The same baselines between antennas was used for jamming and spoofing to simplify the installation during the trials. According to the results of spoofing presented in project deliverable D4.2 , the preferred configuration for the estimation of direction of arrival (DOA) in the presence of spoofing are orthogonal baselines where shorter distance ranges between 1 and 1.5m and longer around 2.5m. The orthogonality of the baselines is assumed in the algorithms, and therefore it was maintained. Therefore, the antennas baselines in the demonstrator are defined to meet the restrictions of spoofing algorithms.


 Description of scenarios

Jamming scenario

This scenario checks the capabilities of the demonstrator for jamming detection and localization. The AM-Tone was the jamming signal used in this scenario.

The Jamming scenario is made of these elements:

  • Jamming interference source: This element creates and radiates the jamming signal (AM-tone).
  • Receiver platform: This element receives and records the raw IQ samples.
  • Localization (Post-processing): Raw IQ samples are post-processed with the TAU software in order to obtain the azimuth (direction of arrival of the source). Then source localisation algorithms developed by GMV make use of the direction finding results and the position of the receiver.



Spoofing scenario

This scenario checks the capabilities of the demonstrator for spoofing detection and direction finding. The Spoofing scenario is made of these elements:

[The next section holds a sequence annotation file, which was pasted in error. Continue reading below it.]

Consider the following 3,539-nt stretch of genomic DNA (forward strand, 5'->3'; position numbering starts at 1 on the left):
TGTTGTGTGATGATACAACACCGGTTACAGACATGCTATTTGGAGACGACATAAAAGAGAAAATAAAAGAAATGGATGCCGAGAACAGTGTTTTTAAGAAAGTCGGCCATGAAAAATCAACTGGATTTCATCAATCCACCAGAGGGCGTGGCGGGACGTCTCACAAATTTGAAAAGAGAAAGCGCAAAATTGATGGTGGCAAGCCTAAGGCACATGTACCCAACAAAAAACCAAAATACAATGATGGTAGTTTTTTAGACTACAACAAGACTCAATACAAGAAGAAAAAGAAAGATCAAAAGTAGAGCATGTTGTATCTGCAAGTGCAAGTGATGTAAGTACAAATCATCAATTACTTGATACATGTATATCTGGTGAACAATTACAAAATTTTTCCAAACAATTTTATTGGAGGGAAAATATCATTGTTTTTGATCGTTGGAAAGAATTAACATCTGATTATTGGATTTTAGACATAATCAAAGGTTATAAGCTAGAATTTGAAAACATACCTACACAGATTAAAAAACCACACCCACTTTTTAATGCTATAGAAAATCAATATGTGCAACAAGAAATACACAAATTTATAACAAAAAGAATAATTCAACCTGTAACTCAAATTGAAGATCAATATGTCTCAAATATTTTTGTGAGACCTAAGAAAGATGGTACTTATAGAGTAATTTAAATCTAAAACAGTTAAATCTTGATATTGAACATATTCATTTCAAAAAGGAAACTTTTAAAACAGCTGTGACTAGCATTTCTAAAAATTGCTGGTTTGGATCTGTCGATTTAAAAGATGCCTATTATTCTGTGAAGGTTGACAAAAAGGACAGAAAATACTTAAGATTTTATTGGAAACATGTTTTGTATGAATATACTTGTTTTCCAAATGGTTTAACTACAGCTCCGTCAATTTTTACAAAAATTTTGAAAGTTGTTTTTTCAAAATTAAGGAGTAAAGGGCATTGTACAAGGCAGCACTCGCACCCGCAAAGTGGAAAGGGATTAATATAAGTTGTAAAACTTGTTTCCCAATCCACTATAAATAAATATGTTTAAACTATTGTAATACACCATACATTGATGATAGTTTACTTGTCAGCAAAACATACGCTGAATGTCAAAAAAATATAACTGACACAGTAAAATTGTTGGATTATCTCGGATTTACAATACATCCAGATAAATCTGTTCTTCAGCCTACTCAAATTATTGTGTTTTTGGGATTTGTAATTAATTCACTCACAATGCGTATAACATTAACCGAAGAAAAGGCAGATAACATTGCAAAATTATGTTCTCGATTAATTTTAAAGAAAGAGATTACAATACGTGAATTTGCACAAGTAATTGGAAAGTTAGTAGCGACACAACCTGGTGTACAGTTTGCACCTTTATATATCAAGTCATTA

• Spoofing interference source: This element creates and radiates the spoofed GNSS signal. The spoofed signals specified for this scenario will be generated through different methods (see table below), according to the transmitter configuration type.
  • Receiver platform: This element receives and records the GNSS observables (e.g. pseudoranges, carrier phases, CN0…).
  • Localization (Post-processing): For each test of this scenario, we have run at first the detection capability of the Dispersion of Double Differences (D3) algorithm and then the Precise and Fast (PAF) algorithm for the DOA estimation, both validated in previous project deliverable D4.2.


TX Configuration


Transmitted Spoofed PRNs

Spoofer trajectory

Test cases


(Skydel + USRP)




(Static at Sidney)

OF-SPO-Z2-S-Test 1

OF-SPO-Z2-D-Test 2






(Static at Valencia)

OF-SPO-Z2-D-Test 4

OF-SPO-Z2-S-Test 5

OF-SPO-Z2-D-Test 6

OF-SPO-Z1-D-Test 29

Types of trajectories

As illustrated before, during the open-field experiments the antenna baselines will be mounted on a vehicle moving on the area affected by the interferences. In order to obtain a wide direction of arrival variation, different trajectories describing straight lines and curve paths with stops stages were specified in the trials. Some examples are shown below:





 Field experiments raw data

Additional information on the data obtained during the open field trials is described in detail in the following publication associated to the project deliverable D8.2 :